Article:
Significant increases in international oil prices and global food prices, which are projected to continue firming in the short to medium term, remain a risk to domestic inflation.
Annual headline inflation, which has been on a downward trend since the beginning of the year rose for the first time this year from 2,5% in May to 2,9% in June.
In an analysis of the June inflation trends the Reserve Bank of Zimbabwe (RBZ) said the surge in annual inflation was driven by both food and non-food inflation.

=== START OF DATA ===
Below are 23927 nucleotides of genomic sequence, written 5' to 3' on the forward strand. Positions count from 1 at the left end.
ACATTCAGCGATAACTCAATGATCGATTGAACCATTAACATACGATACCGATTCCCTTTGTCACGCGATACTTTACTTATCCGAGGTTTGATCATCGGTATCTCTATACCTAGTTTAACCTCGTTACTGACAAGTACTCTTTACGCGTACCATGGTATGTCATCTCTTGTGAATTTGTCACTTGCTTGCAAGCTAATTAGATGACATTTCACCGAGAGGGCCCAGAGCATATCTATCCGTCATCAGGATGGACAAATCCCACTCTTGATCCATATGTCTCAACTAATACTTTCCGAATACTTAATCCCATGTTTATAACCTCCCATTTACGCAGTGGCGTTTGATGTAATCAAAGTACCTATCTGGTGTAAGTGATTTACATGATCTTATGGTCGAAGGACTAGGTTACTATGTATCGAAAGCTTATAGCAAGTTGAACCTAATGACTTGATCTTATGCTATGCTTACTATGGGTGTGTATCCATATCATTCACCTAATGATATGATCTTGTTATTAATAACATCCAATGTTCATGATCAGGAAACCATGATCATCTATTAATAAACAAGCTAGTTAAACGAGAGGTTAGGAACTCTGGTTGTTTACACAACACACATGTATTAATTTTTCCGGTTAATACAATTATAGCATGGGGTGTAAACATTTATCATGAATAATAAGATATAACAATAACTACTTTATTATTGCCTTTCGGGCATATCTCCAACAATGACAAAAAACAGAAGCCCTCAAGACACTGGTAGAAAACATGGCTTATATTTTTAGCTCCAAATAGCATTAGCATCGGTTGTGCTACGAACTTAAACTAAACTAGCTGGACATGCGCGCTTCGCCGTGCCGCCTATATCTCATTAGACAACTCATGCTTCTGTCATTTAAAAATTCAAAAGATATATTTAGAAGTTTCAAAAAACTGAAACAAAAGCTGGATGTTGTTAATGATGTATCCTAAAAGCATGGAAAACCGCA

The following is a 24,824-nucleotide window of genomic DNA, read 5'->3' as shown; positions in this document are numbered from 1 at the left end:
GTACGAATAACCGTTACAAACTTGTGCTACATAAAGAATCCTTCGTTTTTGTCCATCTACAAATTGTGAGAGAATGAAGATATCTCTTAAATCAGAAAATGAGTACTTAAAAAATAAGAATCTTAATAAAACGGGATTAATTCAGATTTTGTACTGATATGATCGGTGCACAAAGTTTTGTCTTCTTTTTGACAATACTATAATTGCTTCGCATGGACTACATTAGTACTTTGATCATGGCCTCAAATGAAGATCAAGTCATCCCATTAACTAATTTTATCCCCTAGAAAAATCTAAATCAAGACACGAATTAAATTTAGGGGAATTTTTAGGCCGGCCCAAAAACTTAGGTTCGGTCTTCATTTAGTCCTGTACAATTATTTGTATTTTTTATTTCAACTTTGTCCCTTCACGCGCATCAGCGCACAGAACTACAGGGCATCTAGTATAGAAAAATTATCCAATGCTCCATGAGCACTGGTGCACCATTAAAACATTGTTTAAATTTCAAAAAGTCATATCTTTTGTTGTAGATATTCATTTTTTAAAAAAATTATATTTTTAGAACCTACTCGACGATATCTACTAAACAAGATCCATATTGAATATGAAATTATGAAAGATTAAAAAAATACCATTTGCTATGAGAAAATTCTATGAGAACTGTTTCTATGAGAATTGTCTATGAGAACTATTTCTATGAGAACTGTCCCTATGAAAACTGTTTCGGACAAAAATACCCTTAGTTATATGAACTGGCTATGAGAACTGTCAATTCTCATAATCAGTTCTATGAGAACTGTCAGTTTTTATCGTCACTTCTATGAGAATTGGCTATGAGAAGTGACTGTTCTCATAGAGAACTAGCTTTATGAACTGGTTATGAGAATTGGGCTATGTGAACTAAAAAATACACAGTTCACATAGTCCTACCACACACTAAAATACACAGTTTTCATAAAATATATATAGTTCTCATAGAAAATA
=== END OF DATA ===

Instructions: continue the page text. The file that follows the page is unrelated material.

Annual food inflation accelerated from 2,3% in May to 3% in June while non-food inflation rose from 2,6% in may to 2,8% in June.
Month-on-month food inflation quickened from -0,07% in May to 0,12% in June.
“Month-on-month food inflation was mainly driven by vegetables, mineral water, soft drinks and fruit juices, meat, bread and cereals,” RBZ said in its analysis.
“The worsening cold weather conditions impact negatively on vegetable output thereby fuelling vegetable prices.”
Monthly non-food inflation stood at 0,3% in June compared to 0,14% in May 2011 driven by housing rents, water, electricity and gas. The central bank said the country’s inflation of 2,9% as of June remained low compared to the region and is likely to be influenced by the developments in the US$/South African rand exchange rates and international oil prices.